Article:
3. Compare and Contrast the topic with the position in one of your preferred country.

(Example: if your topic is on independence of judiciary, and you think UK has a better law relating independence of judiciary, then compare the law relating to independence of judiciary between Malaysia and UK.)

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Based on the article ‘towards an effective administration of the justice system and the judges’ expectation lawyers’ will be compare United Kingdom. Both countries are using e-court system, the e-court has been implanted in United Kingdom as well in Malaysia. This began with the computerisation of the courts in 2009 with the introduction of the E-Court System which comprises the Case Management System(CMS), the Queue Management System (QMS), the Court Recording and Transcription (CRT) and the E-filing System. With the E-Court in place, the court has been able to improve their delivery system to the public.

Under the Case Management System, all cases are dealt with actively by the court. Where it is once the duty of the practitioner to transfer the court, to hear their cases, we now assume the task. Each file is a coded and carefully monitored bar to ensure that all inactive files are either removed or not intended for early hearing and disposal.

With case management and tracking systems in place, the case is now ready for trial or hearing before being assigned to a judge. Freed from other duties, judges have now fully focused on the trial with more judicial times. Thus, the case is now expelled by expedition even though not at the expense of justice.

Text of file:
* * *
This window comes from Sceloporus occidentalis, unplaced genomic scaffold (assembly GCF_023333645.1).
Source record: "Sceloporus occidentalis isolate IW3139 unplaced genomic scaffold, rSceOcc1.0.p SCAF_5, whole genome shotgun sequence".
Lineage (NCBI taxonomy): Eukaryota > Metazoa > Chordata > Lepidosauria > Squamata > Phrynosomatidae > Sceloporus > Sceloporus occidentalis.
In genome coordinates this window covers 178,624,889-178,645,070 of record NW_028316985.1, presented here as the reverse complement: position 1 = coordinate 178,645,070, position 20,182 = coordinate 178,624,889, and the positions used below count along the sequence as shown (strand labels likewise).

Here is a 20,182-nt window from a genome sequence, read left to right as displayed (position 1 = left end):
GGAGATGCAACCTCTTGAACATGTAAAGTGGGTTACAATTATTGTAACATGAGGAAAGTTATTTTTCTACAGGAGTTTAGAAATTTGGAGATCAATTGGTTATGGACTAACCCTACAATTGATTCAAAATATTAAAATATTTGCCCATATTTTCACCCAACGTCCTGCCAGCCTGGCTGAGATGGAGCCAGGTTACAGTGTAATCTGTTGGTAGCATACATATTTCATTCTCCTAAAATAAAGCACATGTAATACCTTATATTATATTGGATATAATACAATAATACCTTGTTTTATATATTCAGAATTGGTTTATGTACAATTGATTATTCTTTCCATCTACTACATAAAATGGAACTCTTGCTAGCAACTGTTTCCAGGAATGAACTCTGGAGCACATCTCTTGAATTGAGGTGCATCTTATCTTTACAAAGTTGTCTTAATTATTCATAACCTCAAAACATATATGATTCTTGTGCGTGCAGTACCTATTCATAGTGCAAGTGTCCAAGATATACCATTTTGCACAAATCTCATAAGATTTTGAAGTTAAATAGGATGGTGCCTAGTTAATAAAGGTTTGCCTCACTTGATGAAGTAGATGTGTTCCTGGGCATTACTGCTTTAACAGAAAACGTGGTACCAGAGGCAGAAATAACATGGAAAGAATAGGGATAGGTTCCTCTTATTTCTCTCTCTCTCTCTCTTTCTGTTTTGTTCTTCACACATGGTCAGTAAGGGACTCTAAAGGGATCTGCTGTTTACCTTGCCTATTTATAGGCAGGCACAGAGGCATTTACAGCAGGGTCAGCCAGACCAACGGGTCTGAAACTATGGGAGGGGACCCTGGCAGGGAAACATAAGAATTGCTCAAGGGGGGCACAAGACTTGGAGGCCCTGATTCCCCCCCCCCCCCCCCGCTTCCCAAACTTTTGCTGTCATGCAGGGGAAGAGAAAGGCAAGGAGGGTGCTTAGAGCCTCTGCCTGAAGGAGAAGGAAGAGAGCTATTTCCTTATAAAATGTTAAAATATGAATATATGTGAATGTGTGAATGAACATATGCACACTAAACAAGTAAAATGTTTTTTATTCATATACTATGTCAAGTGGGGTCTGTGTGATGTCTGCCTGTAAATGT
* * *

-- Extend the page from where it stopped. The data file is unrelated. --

Secondly, Malaysia have established a New Trade Court (NCC) and a New Civil Court (NCvC). These courts are gradually established throughout the country since the last quarter of 2009. The NCC and NCvC are the administrative administration of the court administration. The commercial Court is a sub-division of the Queens’s Bench Division of the High Court of Justice, the major civil court in England and Wales.

Mediation1 made its first sign in the Malaysian Judiciary in July 2010 by issuing the Practice of Practice of the Chief Justice No. 5/2010. The introduction of the mediation attached to the court has proven successful and it serves as an effective alternative method for the disposal of the case by judges and judges. It provides a more flexible case disposal method by judges and a good resolution dispute for litigants. England and Wales are satisfied that its existing arrangements meet the requirements of article 4 of the Mediation Directive compelling EU member states to put in place quality control mechanisms for the provision of mediation services. The UK has notified the European Commission that it already complies with article 5 of the Mediation Directive (encouraging mediation when proceedings are in progress) through the CPR. The CPR 1.4(2)(e) requires the court to engage in active management of cases, which includes appropriate encouragement of alternative dispute resolution procedures, especially mediation. 

The preparing of lawyers is of most extreme significance so as to accomplish the most noteworthy standard of the legal practice and the profession. “Grooming” in my view would require the preparation of youthful lawyers to end up plainly an equipped, dependable, reliable and proficient officer of the court.

 

Good lawyers come to court well prepared. Preparation is the most difficult part of being a lawyer. lawyer should marshal the facts of the case well in advance and know the law applicable to the case before the trial commences.